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Clean Power new sunshot prize for cheap rooftop solar

Published on September 13th, 2012 | by Tina Casey

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$10 Million SunShot Prize for Cheap Rooftop Solar

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September 13th, 2012 by
 
The U.S. Department of Energy’s SunShot program has just kicked off a new round in a $10 million solar power competition designed to lower the cost of solar power, pretty much down to where a small rooftop solar installation could be a reasonable investment for practically anyone in the country. If you’re thinking that means building a better solar cell, that’s not it. Instead, the Most Affordable Rooftop Solar Prize is aimed at encouraging the solar industry to figure out ways to lower the “soft costs” of solar power.

new sunshot prize for cheap rooftop solar

Hard Cost of Solar Going Down…

Overall, the Department of Energy estimates that the cost of solar cells and other hardware has dropped by a whopping 400% in the past four years. Even more savings are in store as new high-efficiency solar innovations come on line, along with new low-cost solar cell manufacturing processes.

…But Soft Cost of Solar Stays Up

The sticky wicket has been soft costs, in the form of licenses and permits, installation procedures such as connecting to the grid, and routine maintenance. Those typically account for more than half the cost of a small-scale rooftop solar installation (and why solar is almost twice as cheap in Germany as it is here in the U.S.).

Cutting soft costs might seem relatively easy compared to coming up with the next cutting-edge solar cell breakthrough, but according to the DOE, soft costs have remained “stubbornly high.”


The DOE hopes the temptation of cash prizes will break the logjam. The goal of the new competition is to push soft costs down by more than 65 percent, which will put the solar industry on track to bring soft costs for small-scale residential solar systems down to about 60 cents per watt by 2020.

At that price point, small-scale rooftop solar systems will be competitive with fossil fuels (at wholesale electricity prices).

So, Who Wins the Prize?

The Most Affordable Rooftop prize will go to the first three teams that can hit two benchmarks ending in 2015.

In the first phase, qualifying teams must install 5,000 individual small scale rooftop systems of between 2 and 15 kilowatts, with an average of $1.00 (or less) in soft costs.

The second phase is designed to ensure that the qualified teams have a sustainable business model. It calls for an additional 1,000 installations.

The overall winner gets $7 million and bragging rights to the “America’s Most Affordable Rooftop Solar” name, which of course could be worth much more as a promotional tool.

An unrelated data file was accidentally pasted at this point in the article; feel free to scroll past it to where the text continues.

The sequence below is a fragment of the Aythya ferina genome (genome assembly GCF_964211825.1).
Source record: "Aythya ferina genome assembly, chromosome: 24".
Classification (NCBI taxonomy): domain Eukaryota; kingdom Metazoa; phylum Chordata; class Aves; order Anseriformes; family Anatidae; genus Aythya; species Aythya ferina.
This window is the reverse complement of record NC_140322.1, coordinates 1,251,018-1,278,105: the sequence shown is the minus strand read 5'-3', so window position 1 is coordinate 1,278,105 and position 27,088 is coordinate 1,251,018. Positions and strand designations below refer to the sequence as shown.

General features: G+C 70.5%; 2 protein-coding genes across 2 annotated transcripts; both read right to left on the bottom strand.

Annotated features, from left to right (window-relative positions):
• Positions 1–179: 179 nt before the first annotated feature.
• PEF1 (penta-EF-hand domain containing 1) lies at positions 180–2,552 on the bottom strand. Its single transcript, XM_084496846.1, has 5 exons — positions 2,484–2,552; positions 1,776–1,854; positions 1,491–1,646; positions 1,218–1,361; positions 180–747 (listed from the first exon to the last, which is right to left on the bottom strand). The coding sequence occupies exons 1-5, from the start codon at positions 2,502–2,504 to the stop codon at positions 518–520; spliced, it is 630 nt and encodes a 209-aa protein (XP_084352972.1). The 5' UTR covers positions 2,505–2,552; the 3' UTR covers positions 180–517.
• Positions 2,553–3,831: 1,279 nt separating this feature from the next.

The real winners, though, are the thousands of U.S. workers who stand to gain from the green jobs generated by the small-scale solar power industry.

Image: Dollars. Some rights reserved by AKZOphoto.

Follow me on Twitter: @TinaMCasey.

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About the Author

Tina Casey specializes in military and corporate sustainability, advanced technology, emerging materials, biofuels, and water and wastewater issues. Tina’s articles are reposted frequently on Reuters, Scientific American, and many other sites. Views expressed are her own. Follow her on Twitter @TinaMCasey and Google+.



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  • anderlan

    I’m really only waiting on capital to slap a few KW up myself. I mean, find a bright spot in your yard, take readings of the tree line, slap a few 2x4s together, put the panels and inverters on it, run a line to your breaker. I don’t see a lot of room for making that any simpler. The only catch is that everyone has different mounting parameters: some don’t have yard space or good light at 3 feet off the ground, so roof is needed.

    If we had a carbon fee that was rebated to everyone equally, I’d have the extra few thousand dollars to buy the panels and inverters, and my payback time would be on a downward curve!

    • Bob_Wallace

      Make that rack out of something more substantial than 2x4s. Your panels are likely to be pumping out the power for 40+ years. Wood rots.

      You can make some sturdy and long lasting racks from steel stock. If you don’t have one, pick up a cheap used drill press to help you drill the holes and bolt everything together.

      And double check your lock washer/nuts. I didn’t and it cost me four panels in a wind storm.

      Stick your wire in some PVC conduit and bury it down a bit. Makes mowing easier… ;o)

  • Anne

    “Overall, the Department of Energy estimates that the cost of solar cells and
    other hardware has dropped by a whopping 400% in the past four years.”

    Wow, so do we have negative prices?

    • dynamo.joe

      Ya, I assume what they meant was “four years ago hardware costs were 4x what they are now”.

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